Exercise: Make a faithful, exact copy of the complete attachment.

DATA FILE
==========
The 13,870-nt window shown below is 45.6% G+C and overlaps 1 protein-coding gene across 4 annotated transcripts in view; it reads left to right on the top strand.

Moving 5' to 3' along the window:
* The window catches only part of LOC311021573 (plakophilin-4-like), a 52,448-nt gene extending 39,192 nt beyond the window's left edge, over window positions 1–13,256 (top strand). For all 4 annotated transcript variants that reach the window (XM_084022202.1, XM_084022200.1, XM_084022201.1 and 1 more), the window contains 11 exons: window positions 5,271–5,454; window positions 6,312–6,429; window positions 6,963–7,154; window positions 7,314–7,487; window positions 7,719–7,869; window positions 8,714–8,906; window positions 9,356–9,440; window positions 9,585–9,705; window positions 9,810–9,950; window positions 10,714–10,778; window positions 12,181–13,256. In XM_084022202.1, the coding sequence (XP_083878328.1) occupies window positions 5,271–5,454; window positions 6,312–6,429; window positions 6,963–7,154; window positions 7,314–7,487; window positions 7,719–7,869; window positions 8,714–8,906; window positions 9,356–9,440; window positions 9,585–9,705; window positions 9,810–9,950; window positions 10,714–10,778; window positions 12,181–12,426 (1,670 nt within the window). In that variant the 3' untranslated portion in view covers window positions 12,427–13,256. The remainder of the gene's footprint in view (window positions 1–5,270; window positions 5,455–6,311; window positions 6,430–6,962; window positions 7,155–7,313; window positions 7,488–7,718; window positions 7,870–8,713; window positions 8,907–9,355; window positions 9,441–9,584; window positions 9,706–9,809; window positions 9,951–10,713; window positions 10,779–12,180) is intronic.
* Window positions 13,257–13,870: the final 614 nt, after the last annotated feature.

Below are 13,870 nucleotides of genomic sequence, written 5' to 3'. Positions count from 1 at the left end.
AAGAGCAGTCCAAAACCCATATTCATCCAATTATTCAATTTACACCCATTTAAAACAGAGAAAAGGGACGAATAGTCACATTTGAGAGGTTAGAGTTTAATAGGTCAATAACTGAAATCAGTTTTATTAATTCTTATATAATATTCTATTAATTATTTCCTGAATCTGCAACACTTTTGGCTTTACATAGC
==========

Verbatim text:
The 13,870-nt window shown below is 45.6% G+C and overlaps 1 protein-coding gene across 4 annotated transcripts in view; it reads left to right on the top strand.

Moving 5' to 3' along the window:
* The window catches only part of LOC311021573 (plakophilin-4-like), a 52,448-nt gene extending 39,192 nt beyond the window's left edge, over window positions 1–13,256 (top strand). For all 4 annotated transcript variants that reach the window (XM_084022202.1, XM_084022200.1, XM_084022201.1 and 1 more), the window contains 11 exons: window positions 5,271–5,454; window positions 6,312–6,429; window positions 6,963–7,154; window positions 7,314–7,487; window positions 7,719–7,869; window positions 8,714–8,906; window positions 9,356–9,440; window positions 9,585–9,705; window positions 9,810–9,950; window positions 10,714–10,778; window positions 12,181–13,256. In XM_084022202.1, the coding sequence (XP_083878328.1) occupies window positions 5,271–5,454; window positions 6,312–6,429; window positions 6,963–7,154; window positions 7,314–7,487; window positions 7,719–7,869; window positions 8,714–8,906; window positions 9,356–9,440; window positions 9,585–9,705; window positions 9,810–9,950; window positions 10,714–10,778; window positions 12,181–12,426 (1,670 nt within the window). In that variant the 3' untranslated portion in view covers window positions 12,427–13,256. The remainder of the gene's footprint in view (window positions 1–5,270; window positions 5,455–6,311; window positions 6,430–6,962; window positions 7,155–7,313; window positions 7,488–7,718; window positions 7,870–8,713; window positions 8,907–9,355; window positions 9,441–9,584; window positions 9,706–9,809; window positions 9,951–10,713; window positions 10,779–12,180) is intronic.
* Window positions 13,257–13,870: the final 614 nt, after the last annotated feature.

Below are 13,870 nucleotides of genomic sequence, written 5' to 3'. Positions count from 1 at the left end.
AAGAGCAGTCCAAAACCCATATTCATCCAATTATTCAATTTACACCCATTTAAAACAGAGAAAAGGGACGAATAGTCACATTTGAGAGGTTAGAGTTTAATAGGTCAATAACTGAAATCAGTTTTATTAATTCTTATATAATATTCTATTAATTATTTCCTGAATCTGCAACACTTTTGGCTTTACATAGC